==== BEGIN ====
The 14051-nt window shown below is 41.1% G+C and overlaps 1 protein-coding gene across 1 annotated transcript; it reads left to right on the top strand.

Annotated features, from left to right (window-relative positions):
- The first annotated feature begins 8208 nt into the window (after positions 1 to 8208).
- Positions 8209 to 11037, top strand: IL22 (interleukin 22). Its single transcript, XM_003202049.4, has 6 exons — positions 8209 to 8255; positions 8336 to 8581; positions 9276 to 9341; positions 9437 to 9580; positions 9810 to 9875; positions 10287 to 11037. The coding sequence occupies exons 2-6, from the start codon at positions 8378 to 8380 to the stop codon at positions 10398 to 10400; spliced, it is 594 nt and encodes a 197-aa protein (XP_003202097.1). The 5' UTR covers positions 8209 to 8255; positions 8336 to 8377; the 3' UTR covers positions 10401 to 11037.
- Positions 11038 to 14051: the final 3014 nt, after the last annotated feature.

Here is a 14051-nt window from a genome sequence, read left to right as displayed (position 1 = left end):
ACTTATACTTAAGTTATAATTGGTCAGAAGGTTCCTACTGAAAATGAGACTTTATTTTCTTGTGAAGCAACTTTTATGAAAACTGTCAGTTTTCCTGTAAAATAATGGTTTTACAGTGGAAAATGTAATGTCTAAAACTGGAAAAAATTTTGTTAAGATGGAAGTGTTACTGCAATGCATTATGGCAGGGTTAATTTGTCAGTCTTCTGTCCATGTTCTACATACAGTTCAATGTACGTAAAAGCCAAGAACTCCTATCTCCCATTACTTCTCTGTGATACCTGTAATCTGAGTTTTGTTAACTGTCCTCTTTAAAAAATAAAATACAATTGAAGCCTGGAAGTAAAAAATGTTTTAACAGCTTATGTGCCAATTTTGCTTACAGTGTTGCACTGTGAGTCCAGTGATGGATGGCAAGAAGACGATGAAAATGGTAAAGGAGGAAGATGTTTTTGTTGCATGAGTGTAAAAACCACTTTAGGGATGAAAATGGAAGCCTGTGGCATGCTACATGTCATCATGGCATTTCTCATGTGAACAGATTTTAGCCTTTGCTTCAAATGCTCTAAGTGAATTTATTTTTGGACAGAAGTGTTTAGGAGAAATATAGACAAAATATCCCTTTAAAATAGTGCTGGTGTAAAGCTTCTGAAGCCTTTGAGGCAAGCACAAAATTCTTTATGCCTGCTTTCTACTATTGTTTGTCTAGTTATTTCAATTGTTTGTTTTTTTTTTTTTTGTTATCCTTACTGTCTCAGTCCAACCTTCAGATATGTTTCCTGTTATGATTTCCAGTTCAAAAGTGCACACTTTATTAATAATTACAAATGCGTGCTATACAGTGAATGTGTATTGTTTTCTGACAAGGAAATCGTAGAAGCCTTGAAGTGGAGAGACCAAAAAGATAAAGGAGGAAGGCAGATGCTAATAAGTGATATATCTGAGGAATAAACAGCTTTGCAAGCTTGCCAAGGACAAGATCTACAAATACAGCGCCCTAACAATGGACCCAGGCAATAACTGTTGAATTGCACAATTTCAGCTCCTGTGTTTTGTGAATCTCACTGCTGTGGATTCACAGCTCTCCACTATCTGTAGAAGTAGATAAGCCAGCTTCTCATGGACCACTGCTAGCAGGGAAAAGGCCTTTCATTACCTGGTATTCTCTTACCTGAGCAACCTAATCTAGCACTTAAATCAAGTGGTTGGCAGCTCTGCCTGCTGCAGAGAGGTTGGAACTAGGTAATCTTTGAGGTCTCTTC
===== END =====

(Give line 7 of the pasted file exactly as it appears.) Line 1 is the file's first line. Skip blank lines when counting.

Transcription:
ACTTATACTTAAGTTATAATTGGTCAGAAGGTTCCTACTGAAAATGAGACTTTATTTTCTTGTGAAGCAACTTTTATGAAAACTGTCAGTTTTCCTGTAAAATAATGGTTTTACAGTGGAAAATGTAATGTCTAAAACTGGAAAAAATTTTGTTAAGATGGAAGTGTTACTGCAATGCATTATGGCAGGGTTAATTTGTCAGTCTTCTGTCCATGTTCTACATACAGTTCAATGTACGTAAAAGCCAAGAACTCCTATCTCCCATTACTTCTCTGTGATACCTGTAATCTGAGTTTTGTTAACTGTCCTCTTTAAAAAATAAAATACAATTGAAGCCTGGAAGTAAAAAATGTTTTAACAGCTTATGTGCCAATTTTGCTTACAGTGTTGCACTGTGAGTCCAGTGATGGATGGCAAGAAGACGATGAAAATGGTAAAGGAGGAAGATGTTTTTGTTGCATGAGTGTAAAAACCACTTTAGGGATGAAAATGGAAGCCTGTGGCATGCTACATGTCATCATGGCATTTCTCATGTGAACAGATTTTAGCCTTTGCTTCAAATGCTCTAAGTGAATTTATTTTTGGACAGAAGTGTTTAGGAGAAATATAGACAAAATATCCCTTTAAAATAGTGCTGGTGTAAAGCTTCTGAAGCCTTTGAGGCAAGCACAAAATTCTTTATGCCTGCTTTCTACTATTGTTTGTCTAGTTATTTCAATTGTTTGTTTTTTTTTTTTTTGTTATCCTTACTGTCTCAGTCCAACCTTCAGATATGTTTCCTGTTATGATTTCCAGTTCAAAAGTGCACACTTTATTAATAATTACAAATGCGTGCTATACAGTGAATGTGTATTGTTTTCTGACAAGGAAATCGTAGAAGCCTTGAAGTGGAGAGACCAAAAAGATAAAGGAGGAAGGCAGATGCTAATAAGTGATATATCTGAGGAATAAACAGCTTTGCAAGCTTGCCAAGGACAAGATCTACAAATACAGCGCCCTAACAATGGACCCAGGCAATAACTGTTGAATTGCACAATTTCAGCTCCTGTGTTTTGTGAATCTCACTGCTGTGGATTCACAGCTCTCCACTATCTGTAGAAGTAGATAAGCCAGCTTCTCATGGACCACTGCTAGCAGGGAAAAGGCCTTTCATTACCTGGTATTCTCTTACCTGAGCAACCTAATCTAGCACTTAAATCAAGTGGTTGGCAGCTCTGCCTGCTGCAGAGAGGTTGGAACTAGGTAATCTTTGAGGTCTCTTC